Bradshaw: Reform, Expand Flood Insurance Options

Steven Bradshaw, testifying on Capitol Hill yesterday on behalf of the Mortgage Bankers Association, said the National Flood Insurance Program is “unsustainable” in its current form and should be expanded to accommodate private flood insurance options.  

Bradshaw, executive vice president with Standard Mortgage Corp., New Orleans, told the House Financial Services subcommittee on Housing and Insurance ( that Congress should support H.R. 2901, the Flood Insurance Market Parity and Modernization Act, which would ease the federal government’s burden on flood insurance coverage by allowing private insurance to meet federal flood insurance requirements.  

“Expanding flood insurance options will make it easier for more homeowners to obtain flood insurance,” Bradshaw said. “A competitive flood insurance market will expand available insurance options, lower costs and increase the number of at-risk properties that are insured.”  

Currently, the NFIP has nearly 5.3 million policies providing more than $1.3 trillion in coverage in 22,000 communities in 56 jurisdictions that participate in the program. As of October 2015, the NFIP had an outstanding debt of $23 billion borrowed from the U.S. Treasury, with $7.425 billion remaining of its total temporary $30.425 billion Treasury borrowing authority.  

Bradshaw noted that last August marked the 10th anniversary of Hurricane Katrina, which devastated New Orleans and other parts of Louisiana and four other states, leaving more than 3,500 Standard Mortgage customers and nearly two-thirds of its staff with significant flood damage to their homes.  

“There is no doubt that the National Flood Insurance Program was a key component of the Gulf Coast’s recovery, just as it has been for other communities across the country that have sustained major flooding,” Bradshaw said. “But there is also no doubt that the NFIP needs to be reformed. The program is $23 billion in debt and simply not sustainable as is. The federal government cannot and should not bear the full burden of post-disaster recovery.”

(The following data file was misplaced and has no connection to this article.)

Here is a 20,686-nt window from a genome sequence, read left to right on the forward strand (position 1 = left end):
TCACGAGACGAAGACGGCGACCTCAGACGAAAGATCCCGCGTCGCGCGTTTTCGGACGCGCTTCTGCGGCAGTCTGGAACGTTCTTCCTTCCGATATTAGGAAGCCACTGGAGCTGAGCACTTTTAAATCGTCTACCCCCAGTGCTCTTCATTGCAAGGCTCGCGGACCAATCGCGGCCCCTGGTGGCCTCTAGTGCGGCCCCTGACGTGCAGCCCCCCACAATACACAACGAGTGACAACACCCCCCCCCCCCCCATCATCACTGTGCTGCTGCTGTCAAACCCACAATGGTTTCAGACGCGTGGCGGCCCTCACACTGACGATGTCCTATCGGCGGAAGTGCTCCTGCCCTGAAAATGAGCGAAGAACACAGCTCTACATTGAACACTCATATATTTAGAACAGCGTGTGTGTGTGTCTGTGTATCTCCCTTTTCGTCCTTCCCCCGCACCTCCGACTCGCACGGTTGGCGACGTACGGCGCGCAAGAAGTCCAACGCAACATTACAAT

While Congress attempted to rectify this in part by passing the Biggert-Waters Act, which said private sector flood insurance must be allowed to develop in order to ensure a stable, sustainable and affordable market. Bradshaw said H.R. 2901, introduced by Reps. Dennis Ross, R-Fla., and Patrick Murphy, D-Fla., (, would expand flood insurance options by making it easier for more homeowners to obtain flood insurance.  

“For example, many homes that were destroyed by Hurricane Katrina were not located in a special flood hazard area,” Bradshaw said. “Homes outside of those zones are not required to have flood insurance. As a result, mortgage servicers were liable for the costs when those homes were wiped out. MBA believes that increased private sector involvement can also serve to shift some of the burden of post-disaster recovery away from the federal government and to the private sector. This will limit taxpayer exposure to future flood losses.”  

H.R 2901 clarifies what constitutes an acceptable private flood insurance policy by providing a clear definition of private flood insurance. “This will make it easier for lenders to accept private policies to satisfy the mandatory purchase requirement,” Bradshaw said.  

Additionally, Bradshaw said H.R. 2901 addresses lenders’ concerns regarding continuous coverage requirements. “Under current law, it is unclear whether someone previously covered under an NFIP policy who moves to a private carrier would be eligible to return to the NFIP policy at their previous rate,” he said. “We are pleased that H.R. 2901 eliminates the disincentive for consumers to choose a private policy. It does so by clarifying that private flood insurance satisfies the continuous coverage requirement.”